they led the movement to stave off the JCC’s death sentence.

Not only did they succeed, but Silverlake has seen its
preschool enrollment boom. The center is the area’s only profitable JCC,
despite receiving not a penny from its former biggest benefactor, The Jewish
Federation of Greater Los Angeles.

“I am not a religious person, but the Silverlake JCC has
helped my family and me stay in touch with our Jewish history, tradition and
culture,” said Isaacson, whose son just graduated and whose daughter attends
the center’s preschool. “Silverlake embodies the concept of tikkun olam, or
repairing the world, an important principle I hope to instill in my children.”

Silverlake’s success notwithstanding, JCCGLA, an
organization entrusted with aiding and abetting local JCCs, put the center up
for sale in January partly to help pay off the $2.2 million it owes The
Federation. The Jewish philanthropic organization has a $550,000 loan on the

For its part, Federation officials praise Silverlake for
bringing Jewish programs to an underserved community. Still, the organization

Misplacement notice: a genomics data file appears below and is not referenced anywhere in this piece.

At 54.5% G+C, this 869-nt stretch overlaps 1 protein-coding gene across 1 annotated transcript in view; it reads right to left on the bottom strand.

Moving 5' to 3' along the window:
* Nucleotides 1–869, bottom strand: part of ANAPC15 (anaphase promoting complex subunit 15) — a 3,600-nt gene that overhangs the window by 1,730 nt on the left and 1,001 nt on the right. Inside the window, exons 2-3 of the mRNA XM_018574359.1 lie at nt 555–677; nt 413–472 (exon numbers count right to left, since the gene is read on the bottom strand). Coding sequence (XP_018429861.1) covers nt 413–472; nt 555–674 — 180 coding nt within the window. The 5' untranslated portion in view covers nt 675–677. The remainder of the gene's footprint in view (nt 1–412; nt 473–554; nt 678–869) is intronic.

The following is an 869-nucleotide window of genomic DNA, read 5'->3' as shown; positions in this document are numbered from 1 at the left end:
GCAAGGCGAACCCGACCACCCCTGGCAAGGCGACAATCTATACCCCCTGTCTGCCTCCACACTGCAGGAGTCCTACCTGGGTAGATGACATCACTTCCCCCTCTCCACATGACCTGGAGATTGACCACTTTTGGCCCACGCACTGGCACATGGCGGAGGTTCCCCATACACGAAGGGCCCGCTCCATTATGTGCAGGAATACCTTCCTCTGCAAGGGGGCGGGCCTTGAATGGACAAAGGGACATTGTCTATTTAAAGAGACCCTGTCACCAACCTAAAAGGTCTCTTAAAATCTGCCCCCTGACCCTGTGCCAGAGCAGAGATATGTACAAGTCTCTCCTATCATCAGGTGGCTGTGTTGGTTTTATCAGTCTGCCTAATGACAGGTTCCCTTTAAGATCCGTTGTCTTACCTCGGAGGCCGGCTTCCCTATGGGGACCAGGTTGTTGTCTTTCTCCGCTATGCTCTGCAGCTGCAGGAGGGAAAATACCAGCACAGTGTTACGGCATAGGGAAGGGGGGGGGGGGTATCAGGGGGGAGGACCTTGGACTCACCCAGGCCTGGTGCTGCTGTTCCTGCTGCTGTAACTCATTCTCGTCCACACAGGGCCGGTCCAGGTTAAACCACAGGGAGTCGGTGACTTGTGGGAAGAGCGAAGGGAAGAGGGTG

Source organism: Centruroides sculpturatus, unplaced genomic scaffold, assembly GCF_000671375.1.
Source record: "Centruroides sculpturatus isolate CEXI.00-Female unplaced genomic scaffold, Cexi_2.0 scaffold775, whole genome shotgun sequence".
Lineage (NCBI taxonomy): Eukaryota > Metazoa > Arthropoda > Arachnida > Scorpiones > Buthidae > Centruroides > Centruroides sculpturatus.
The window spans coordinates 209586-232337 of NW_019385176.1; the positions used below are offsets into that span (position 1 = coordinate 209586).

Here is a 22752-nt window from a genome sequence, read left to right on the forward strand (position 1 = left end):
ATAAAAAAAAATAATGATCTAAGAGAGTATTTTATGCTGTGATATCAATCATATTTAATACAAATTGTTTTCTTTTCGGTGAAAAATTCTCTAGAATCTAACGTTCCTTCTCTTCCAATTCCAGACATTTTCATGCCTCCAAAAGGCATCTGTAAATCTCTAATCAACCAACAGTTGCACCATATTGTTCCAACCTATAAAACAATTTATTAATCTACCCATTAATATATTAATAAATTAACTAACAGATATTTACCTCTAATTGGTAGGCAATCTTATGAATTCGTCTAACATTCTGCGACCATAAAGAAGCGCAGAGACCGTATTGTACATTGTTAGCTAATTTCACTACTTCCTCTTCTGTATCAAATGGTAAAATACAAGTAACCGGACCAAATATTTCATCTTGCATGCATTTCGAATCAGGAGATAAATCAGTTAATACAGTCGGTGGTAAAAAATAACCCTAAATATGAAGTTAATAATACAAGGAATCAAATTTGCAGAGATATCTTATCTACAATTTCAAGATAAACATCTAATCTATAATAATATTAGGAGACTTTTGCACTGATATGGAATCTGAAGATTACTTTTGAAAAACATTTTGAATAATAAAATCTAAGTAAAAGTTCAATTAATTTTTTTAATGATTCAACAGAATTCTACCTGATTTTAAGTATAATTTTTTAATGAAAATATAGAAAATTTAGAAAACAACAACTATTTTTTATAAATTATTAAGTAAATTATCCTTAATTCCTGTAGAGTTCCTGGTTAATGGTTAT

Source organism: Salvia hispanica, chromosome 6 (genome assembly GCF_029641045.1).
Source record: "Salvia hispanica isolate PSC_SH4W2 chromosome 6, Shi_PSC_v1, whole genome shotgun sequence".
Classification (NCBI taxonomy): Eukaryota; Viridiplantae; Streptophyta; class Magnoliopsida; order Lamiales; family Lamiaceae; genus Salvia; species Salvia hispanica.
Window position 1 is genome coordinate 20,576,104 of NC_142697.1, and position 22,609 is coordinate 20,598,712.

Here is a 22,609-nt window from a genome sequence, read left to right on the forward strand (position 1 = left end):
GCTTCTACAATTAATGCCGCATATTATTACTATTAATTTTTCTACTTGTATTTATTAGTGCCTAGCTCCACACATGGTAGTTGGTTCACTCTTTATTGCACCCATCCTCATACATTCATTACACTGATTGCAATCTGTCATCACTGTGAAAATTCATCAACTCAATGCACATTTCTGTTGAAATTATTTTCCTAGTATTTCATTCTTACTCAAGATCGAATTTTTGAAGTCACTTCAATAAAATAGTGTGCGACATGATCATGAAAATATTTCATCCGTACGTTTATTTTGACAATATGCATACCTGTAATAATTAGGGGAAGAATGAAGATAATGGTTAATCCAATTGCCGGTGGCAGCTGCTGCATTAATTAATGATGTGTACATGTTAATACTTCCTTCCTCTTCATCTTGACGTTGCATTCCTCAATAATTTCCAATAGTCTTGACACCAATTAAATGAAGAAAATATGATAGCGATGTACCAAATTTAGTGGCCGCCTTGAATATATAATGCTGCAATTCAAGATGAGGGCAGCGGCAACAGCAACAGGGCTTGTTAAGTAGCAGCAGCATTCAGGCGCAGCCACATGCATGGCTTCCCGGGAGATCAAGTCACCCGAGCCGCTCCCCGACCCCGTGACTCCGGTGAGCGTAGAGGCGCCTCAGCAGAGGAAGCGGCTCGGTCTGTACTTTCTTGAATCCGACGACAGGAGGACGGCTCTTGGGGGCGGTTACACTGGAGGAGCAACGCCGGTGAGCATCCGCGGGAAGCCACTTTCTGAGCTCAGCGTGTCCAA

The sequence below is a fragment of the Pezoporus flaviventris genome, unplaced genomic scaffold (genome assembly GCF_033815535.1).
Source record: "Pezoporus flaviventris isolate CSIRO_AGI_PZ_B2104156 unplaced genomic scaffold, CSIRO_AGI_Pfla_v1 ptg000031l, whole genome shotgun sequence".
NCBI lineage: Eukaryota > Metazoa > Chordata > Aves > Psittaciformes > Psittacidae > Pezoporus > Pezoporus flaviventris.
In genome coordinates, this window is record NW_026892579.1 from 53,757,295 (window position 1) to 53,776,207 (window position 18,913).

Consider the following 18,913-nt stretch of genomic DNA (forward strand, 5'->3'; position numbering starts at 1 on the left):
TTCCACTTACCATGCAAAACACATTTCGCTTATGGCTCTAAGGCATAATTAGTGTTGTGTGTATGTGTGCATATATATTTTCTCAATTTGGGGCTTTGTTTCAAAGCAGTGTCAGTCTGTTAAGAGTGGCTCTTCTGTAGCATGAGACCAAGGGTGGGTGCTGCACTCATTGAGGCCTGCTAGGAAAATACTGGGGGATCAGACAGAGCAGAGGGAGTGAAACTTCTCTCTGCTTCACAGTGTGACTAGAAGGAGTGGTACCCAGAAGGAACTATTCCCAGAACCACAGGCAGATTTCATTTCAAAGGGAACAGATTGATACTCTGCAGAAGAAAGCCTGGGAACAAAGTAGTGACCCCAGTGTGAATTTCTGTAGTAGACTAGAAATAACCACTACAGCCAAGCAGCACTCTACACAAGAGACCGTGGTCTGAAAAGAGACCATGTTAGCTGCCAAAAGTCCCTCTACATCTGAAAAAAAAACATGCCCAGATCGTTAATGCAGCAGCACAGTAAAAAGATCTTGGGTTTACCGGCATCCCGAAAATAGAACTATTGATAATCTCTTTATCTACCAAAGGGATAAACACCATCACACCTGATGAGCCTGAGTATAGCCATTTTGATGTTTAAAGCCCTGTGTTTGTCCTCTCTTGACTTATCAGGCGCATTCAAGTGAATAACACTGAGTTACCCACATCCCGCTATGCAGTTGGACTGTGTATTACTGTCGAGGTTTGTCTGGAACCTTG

has so far refused to help save the center by buying it outright and
transferring ownership to Silverlake supporters or by forgiving enough JCCGLA
debt to make a sale unnecessary. The Federation has also turned down or ignored
specific ideas floated by Silverlake supporters, including requests to cosign a
loan, Schulman said.

“The Federation and JCCGLA have offered little beyond
platitudes and have utterly failed to respond to written and oral requests to
commit to our survival,” Schulman said.

John Fishel, Federation president, said his organization has
helped Silverlake on several occasions, including making $50,000 available two
years ago for emergencies. He said he would gladly sit down with JCCGLA and
Silverlake executives to find an acceptable resolution to the crisis, adding